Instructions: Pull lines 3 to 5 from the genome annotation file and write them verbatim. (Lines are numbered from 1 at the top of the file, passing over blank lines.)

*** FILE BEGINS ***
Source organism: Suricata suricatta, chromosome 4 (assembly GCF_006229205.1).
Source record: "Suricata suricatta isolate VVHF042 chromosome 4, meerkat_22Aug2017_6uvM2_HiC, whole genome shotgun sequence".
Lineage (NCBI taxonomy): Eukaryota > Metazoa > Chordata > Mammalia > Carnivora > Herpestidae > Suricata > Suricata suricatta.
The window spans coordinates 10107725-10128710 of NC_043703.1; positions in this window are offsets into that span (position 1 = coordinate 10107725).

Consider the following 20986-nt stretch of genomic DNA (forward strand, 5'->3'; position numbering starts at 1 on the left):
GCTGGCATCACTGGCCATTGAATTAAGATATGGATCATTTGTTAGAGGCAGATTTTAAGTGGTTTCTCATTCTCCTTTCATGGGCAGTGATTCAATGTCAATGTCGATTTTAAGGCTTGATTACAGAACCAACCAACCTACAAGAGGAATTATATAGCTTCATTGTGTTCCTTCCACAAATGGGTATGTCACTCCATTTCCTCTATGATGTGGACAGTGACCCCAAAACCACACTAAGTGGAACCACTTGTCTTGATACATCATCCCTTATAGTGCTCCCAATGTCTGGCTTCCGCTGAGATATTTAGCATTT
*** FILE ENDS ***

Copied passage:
Lineage (NCBI taxonomy): Eukaryota > Metazoa > Chordata > Mammalia > Carnivora > Herpestidae > Suricata > Suricata suricatta.
The window spans coordinates 10107725-10128710 of NC_043703.1; positions in this window are offsets into that span (position 1 = coordinate 10107725).

Consider the following 20986-nt stretch of genomic DNA (forward strand, 5'->3'; position numbering starts at 1 on the left):